A few years ago, I discovered VLC. It is available free for PC and Android. I initially put it on my desktop PC, a laptop PC and my Samsung Note (Android) tablet and eventually on my Samsung (Android) phone. It is a terrific piece of software! My first use was to take  the videos which my Mobius camera had recorded aloft on various models and simply view them. You can alter the speed of playback, pause at any time, grab a frame as a snapshot. etc.

So, now that you have found a really good YouTube that depicts the various things that interest you, do the conversion to MP4 and bring that result up in VLC. Run it, slow it down, find suitable frames, snapshot them and print them out.

If this all works out well, you can sit down with a pencil and suitable drawing instruments and begin to mark up and scale the drawings. In the case of something I am working on right now, I wanted a plan view, side view and some details on vectoring motor mounts of a VTOL plane. As well, I ran through in slow and stop motion certain aspects of his flight to see what he was doing in the combining of elevons and motor vectoring during takeoff, cruise and landing.

Even if you are not in the building mood, this overall approach can provide some interesting information on various things. For instance, every once in awhile some "amazing" video shows up which purports to show an unbelievable action  :o. Wow! The internet goes bonkers, the thing gets passed around a gazillion times and the crowd is awestruck  :o  :o . Sort of like some of my, and Flypaper's, incredible achievements in aviation?  8)) However, if one cares to take the time to grab off said video into an MP4 and run it through VLC, the fakery can be easily spotted. One that comes to mind from awhile back is the large aerobatic airplane losing one wing and yet landing sideways :o :o :o :o (Yah, like that could really happen ...  :(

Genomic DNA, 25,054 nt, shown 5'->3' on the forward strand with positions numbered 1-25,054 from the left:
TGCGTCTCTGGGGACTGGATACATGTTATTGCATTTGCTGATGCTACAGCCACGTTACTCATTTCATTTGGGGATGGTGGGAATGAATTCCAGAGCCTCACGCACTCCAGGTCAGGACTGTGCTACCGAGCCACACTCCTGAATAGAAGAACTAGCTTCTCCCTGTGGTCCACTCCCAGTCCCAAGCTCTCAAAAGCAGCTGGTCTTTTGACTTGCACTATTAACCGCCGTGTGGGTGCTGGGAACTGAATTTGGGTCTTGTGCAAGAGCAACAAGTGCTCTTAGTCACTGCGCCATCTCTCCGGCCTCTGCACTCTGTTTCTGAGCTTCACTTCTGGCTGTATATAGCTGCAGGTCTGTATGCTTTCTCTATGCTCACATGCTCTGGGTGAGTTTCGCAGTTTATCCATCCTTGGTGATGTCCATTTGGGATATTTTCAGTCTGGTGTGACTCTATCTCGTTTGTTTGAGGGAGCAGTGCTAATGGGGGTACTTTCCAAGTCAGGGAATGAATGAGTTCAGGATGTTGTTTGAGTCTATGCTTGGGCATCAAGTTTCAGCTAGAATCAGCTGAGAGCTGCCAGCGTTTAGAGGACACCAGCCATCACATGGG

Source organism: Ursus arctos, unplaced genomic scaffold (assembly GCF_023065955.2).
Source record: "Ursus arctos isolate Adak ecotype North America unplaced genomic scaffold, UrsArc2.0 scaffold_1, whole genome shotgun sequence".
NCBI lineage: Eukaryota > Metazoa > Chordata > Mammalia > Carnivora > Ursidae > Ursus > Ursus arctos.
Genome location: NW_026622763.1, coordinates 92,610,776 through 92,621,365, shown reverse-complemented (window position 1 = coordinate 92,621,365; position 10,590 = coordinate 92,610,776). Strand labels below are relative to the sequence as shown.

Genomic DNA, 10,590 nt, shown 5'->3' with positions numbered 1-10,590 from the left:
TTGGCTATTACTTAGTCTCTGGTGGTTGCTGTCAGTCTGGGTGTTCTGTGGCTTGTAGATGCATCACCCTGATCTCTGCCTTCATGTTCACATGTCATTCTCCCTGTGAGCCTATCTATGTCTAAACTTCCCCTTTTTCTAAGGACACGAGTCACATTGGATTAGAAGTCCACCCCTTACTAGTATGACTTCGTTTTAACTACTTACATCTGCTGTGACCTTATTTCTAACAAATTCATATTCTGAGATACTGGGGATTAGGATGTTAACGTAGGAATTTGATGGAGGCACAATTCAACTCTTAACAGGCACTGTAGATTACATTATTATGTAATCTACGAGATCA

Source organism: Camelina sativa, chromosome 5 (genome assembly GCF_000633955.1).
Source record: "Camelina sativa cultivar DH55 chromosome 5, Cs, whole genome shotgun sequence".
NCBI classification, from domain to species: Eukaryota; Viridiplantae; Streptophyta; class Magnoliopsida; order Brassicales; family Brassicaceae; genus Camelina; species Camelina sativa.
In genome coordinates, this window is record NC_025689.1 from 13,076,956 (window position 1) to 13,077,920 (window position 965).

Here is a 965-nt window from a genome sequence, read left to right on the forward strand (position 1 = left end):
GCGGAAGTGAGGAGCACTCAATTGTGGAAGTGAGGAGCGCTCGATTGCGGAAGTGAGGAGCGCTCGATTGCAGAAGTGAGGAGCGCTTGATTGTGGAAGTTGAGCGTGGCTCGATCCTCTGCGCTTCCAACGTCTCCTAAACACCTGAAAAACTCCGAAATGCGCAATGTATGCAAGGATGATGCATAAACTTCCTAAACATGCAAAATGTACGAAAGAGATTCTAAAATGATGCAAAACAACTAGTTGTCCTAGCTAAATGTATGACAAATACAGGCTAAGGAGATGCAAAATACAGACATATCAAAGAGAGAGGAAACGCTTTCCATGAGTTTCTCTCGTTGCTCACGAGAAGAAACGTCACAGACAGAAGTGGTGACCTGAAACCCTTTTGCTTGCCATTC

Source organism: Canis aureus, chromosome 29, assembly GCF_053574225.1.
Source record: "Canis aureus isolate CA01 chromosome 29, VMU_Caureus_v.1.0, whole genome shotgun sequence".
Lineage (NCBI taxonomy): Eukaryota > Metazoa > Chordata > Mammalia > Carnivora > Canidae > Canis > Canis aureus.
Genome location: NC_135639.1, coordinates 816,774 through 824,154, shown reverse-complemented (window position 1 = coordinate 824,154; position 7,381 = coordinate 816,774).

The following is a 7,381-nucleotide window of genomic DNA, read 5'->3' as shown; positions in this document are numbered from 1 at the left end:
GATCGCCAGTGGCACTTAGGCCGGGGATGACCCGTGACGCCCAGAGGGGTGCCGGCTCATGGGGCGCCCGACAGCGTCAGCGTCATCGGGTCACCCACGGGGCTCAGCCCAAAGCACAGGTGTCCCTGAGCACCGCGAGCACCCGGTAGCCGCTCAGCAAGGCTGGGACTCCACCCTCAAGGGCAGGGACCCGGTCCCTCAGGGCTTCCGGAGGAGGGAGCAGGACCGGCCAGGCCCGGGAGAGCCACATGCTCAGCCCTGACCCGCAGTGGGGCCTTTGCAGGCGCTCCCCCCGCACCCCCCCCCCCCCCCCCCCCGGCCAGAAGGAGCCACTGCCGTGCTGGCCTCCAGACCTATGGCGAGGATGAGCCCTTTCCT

Let me tell a tale or two and offer something that may help someone else.

I have limited experience with twin-engined planes. My first was a Corroplast contraption, inverted V-tail, two OS LA15 engines. I created this to learn something about twins at lowest possible cost and minimal pain. It worked out very well, I spent many hours flying and hovering my effort. All I had ever heard about twins was that it was SO important that they be synchronized at all times! Well, it ain't all that easy, even if you break out 2 brand new engines, run them a couple of minutes (my normal break-in procedure), strap 'em onto somethin' and go flyin'.